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So I have been using data annotations for my validation in an MVC project and they seem to work in most scenarios.

Here are two examples in my current project where they don't seem to fit and I am unsure of the best place to put the validation.

1) I have a Join League page that contains a form where the logged in user enters their team name and clicks to join the league. When they submit the form i need to make sure that the current user doesn't already have a team in the league. So it basically needs to query the db for that user id and league id to make sure no team exists for the user. My ViewModel does not contain user id, since it is not relevant to the view.

2) On this same page, I also need to make sure the team name is unique. This is easy if you are just looking to see if it exists in a table. You create a custom validation attribute that query's a table for the value of the field. However i need to see if it exists in a table for a certain league id. (the league they are joining.)

It doesn't seem like Data Annotations are an ideal solution for anything other then trivial validation. My current solution is to query the db at beginning of post action method, and add the error to the ModelState manually. (yes, terrible)

Any ideas?

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2 Answers 2

up vote 2 down vote accepted

I think it may help to put some thought into the difference between Input Validation and Business Logic. Ayende has some thoughts on this here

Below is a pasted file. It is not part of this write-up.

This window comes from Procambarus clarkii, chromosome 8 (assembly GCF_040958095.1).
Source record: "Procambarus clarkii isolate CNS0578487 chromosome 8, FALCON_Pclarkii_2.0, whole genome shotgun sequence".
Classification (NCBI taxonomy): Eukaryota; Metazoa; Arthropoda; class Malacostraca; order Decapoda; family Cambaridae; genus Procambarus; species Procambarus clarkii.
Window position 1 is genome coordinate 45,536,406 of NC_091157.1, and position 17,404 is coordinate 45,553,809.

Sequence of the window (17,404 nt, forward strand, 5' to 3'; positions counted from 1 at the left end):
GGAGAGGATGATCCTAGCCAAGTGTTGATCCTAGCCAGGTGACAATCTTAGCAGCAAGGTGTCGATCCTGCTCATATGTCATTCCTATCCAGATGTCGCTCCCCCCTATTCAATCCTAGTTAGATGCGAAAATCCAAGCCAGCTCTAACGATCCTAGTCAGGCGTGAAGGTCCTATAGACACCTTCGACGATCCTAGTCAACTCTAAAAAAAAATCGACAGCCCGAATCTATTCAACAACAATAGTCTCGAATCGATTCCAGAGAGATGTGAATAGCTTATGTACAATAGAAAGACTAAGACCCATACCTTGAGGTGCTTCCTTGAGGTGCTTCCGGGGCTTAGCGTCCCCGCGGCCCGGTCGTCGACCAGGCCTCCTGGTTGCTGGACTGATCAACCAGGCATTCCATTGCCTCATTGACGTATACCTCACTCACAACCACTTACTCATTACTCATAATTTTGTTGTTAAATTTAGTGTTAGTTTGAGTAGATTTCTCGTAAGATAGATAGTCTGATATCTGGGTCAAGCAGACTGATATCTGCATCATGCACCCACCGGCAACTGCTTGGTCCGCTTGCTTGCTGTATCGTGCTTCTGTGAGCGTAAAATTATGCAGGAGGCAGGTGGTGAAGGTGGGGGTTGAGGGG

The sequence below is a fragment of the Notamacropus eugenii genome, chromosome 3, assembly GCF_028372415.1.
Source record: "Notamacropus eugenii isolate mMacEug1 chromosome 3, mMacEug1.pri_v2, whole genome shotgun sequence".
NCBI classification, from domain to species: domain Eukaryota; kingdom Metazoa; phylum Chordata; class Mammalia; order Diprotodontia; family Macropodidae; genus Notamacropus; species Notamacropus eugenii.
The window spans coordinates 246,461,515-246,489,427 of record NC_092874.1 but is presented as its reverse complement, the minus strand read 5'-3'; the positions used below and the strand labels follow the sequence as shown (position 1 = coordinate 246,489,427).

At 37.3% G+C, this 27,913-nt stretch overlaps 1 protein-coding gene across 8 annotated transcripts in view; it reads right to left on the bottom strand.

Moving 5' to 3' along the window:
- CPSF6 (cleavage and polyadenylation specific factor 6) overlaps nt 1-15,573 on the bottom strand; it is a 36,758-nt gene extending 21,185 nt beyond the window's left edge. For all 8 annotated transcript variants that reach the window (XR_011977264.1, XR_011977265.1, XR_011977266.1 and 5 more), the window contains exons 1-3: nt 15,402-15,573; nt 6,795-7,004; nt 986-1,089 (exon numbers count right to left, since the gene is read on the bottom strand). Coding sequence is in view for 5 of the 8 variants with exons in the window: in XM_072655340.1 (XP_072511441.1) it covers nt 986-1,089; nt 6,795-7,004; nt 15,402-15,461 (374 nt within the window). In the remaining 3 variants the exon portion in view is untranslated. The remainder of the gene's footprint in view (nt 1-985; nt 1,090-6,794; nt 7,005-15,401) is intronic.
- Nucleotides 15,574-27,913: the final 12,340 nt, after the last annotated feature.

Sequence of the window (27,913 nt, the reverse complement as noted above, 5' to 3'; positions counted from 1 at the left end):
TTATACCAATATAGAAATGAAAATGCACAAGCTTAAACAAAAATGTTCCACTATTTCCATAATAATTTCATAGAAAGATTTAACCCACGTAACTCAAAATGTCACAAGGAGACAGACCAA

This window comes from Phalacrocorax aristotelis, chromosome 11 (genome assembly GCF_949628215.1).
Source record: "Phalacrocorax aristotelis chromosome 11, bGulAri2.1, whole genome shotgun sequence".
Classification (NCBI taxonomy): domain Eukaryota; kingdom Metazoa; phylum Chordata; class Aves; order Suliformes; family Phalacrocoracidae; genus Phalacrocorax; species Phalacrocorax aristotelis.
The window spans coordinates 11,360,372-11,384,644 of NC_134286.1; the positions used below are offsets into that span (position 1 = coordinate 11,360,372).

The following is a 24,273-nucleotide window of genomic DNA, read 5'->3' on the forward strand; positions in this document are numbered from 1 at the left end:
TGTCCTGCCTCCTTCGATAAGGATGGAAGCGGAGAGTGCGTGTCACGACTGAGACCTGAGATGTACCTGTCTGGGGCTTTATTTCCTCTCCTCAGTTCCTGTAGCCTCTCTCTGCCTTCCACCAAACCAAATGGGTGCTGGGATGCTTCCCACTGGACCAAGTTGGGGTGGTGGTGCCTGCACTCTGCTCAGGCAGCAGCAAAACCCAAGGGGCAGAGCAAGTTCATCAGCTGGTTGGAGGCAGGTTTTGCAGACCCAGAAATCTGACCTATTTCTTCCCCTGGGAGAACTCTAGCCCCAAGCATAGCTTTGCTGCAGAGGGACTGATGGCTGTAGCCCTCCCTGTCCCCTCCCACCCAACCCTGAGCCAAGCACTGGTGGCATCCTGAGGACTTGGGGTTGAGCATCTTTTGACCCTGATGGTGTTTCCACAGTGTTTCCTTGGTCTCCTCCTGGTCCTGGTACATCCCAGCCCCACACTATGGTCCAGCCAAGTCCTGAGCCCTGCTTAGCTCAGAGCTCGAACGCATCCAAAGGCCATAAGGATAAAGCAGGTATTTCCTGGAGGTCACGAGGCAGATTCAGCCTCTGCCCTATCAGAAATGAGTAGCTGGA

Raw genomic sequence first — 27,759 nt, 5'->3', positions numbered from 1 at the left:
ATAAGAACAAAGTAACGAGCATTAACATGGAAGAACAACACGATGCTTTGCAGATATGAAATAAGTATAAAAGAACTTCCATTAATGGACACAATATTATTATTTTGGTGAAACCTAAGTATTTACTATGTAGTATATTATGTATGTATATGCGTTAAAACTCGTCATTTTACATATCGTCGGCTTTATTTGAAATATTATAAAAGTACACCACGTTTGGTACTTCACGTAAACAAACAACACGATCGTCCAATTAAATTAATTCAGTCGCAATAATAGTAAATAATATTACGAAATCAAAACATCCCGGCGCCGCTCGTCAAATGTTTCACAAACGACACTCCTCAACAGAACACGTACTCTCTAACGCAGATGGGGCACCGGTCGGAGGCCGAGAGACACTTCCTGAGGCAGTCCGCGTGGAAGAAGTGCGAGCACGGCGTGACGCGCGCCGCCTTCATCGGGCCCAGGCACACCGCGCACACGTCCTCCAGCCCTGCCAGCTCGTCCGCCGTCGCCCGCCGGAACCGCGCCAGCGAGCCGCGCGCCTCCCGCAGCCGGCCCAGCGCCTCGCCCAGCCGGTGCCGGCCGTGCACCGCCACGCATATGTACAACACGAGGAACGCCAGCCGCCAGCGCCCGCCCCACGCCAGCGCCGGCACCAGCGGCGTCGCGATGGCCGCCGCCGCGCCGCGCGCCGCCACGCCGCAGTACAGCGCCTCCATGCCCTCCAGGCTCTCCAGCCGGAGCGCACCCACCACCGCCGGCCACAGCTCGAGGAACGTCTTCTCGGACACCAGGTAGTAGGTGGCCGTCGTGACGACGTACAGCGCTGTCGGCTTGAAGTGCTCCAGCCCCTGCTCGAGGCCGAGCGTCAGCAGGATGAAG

Rules like 'When they submit the form I need to make sure that the current user doesn't already have a team in the league' sounds like Business Logic, not Input Validation, and you may want to handle it in a different way. This logic could, for instance, go into a 'CanSave' method on a 'User' class or something similar - the key thing is to separate this from Input Validation if you can.

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Thanks for your insight, I think you are right. :) –  Ryan Sampson Jul 27 '10 at 22:12

Although I agree with Steve, DataAnnotations has a base ValidationAttribute in which you can implement anything you want. To say it can only do trivial things is not accurate in fact with this extensibility point you can do almost anything you want.

Now there are some issues with service location being all over the place by having database logic inside your code but there are options to clean this up. The DataAnnotations are applied via a ModelValidatorProvider class that can easily be configured just like you would do ControllerFactories or ViewEngines.

ModelValidatorProviders.Providers.Add(new YourCustomProvider());

Now what you can do in this case is have your validator provider provide the persistence layer code into your attribute. So the code stays clean yet you can use custom data annotation attributes that touch the db.

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